- Dear Abby
- Games & Puzzles
- Events & Exhibits
- Food & Drink
- Arts & Music
- Movies & TV
Hartford - Connecticut's repeal of the death penalty for future murders last year violates the constitutional rights of the 11 men on the state's death row who still face execution, a public defender told the state Supreme Court on Tuesday.
The seven justices heard nearly 90 minutes of arguments on the repeal, which abolished capital punishment for all murders committed after April 24, 2012. The high court is expected to take several months to issue a ruling.
Tuesday's arguments came in the case of former Torrington resident Eduardo Santiago, who was sentenced to death for killing a man in West Hartford in 2000 in return for a pink-striped snowmobile with a broken clutch. The state Supreme Court overturned his death sentence last year and ordered a new penalty phase, two months after the repeal took effect.
The case has drawn interest from across the country.
A group of legal scholars from several states filed a brief with the Supreme Court opposing Santiago's execution, saying no state has ever executed anyone after repealing the death penalty. They said his execution would violate both the U.S. and Connecticut constitutions.
The repeal eliminated the death penalty while setting life in prison without the possibility of release as the punishment for crimes formerly considered capital offenses. The law was passed after Joshua Komisarjevsky and Steven Hayes were sentenced to lethal injection for killing a mother and her two daughters in a 2007 home invasion in Cheshire that made national headlines.
Santiago's lawyer, Assistant Public Defender Mark Rademacher, says executing Santiago would violate his constitutional rights to equal protection and due process. He said it would be wrong for some people to face the death penalty while others face life in prison for similar murders.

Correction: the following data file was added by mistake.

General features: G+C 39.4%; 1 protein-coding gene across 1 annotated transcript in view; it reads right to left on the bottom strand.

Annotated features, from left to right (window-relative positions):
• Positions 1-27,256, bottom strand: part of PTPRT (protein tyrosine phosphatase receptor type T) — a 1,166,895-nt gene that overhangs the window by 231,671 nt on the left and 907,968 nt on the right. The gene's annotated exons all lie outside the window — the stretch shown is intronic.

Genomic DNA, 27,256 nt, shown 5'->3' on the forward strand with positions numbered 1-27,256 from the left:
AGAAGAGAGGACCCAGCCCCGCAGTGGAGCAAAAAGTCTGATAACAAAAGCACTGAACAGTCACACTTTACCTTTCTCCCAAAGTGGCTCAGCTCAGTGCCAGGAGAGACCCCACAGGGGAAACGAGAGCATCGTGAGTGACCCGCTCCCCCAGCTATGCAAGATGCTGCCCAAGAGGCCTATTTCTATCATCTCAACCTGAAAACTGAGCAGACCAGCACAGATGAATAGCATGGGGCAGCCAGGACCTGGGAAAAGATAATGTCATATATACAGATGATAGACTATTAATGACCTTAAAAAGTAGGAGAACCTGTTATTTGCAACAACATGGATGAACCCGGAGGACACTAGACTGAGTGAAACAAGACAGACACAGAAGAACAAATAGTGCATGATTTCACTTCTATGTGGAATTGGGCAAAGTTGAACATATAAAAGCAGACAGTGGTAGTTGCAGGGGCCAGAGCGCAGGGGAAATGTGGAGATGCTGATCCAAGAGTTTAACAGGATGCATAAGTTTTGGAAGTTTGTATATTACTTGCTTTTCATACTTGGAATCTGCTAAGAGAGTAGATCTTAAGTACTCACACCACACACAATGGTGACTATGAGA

Rademacher spent much of his time Tuesday arguing that the repeal created an unconstitutionally arbitrary factor - whether a murder was committed before or after the repeal took effect - in determining whether someone should face the death penalty.
Senior Assistant State's Attorney Harry Weller told the justices that the repeal should stand and denied there were any constitutional problems with it.
"This is ... a judgment made by the people of Connecticut," Weller said. "This court should validate the statute and allow the statute to act the way the legislature intended it to."
Death penalty opponents say they have mixed feelings about the repeal, because it eliminates the death penalty for some, but keeps it for others.
"What was achieved last year was very important," said David Amdur, project director for the Connecticut Network to Abolish the Death Penalty, referring to the repeal. "Last year was a good first step. Obviously there are 11 people (death row inmates) not covered by it. We do not support the death penalty in any circumstance in Connecticut."
It has never been clear whether Santiago was the one who pulled the rifle trigger and killed 45-year-old Joseph Niwinksi. Two other men, Matthew Tyrell and Mark Pascual, pleaded guilty in the killing and are serving life in prison. Santiago and Tyrell pointed the finger at each other.
Prosecutors said the murder-for-hire plot was hatched by Pascual, who was infatuated with Niwinksi's girlfriend, believed Niwinski was abusing her and wanted him dead. Pascual promised Santiago the broken snowmobile if he killed Niwinski.
The Supreme Court overturned his death sentence last June, saying the trial judge wrongly withheld evidence from the jury of Santiago's troubled childhood, which included beatings and sexual molestation. Defense lawyers say that evidence may have prevented the jury from agreeing on the death penalty.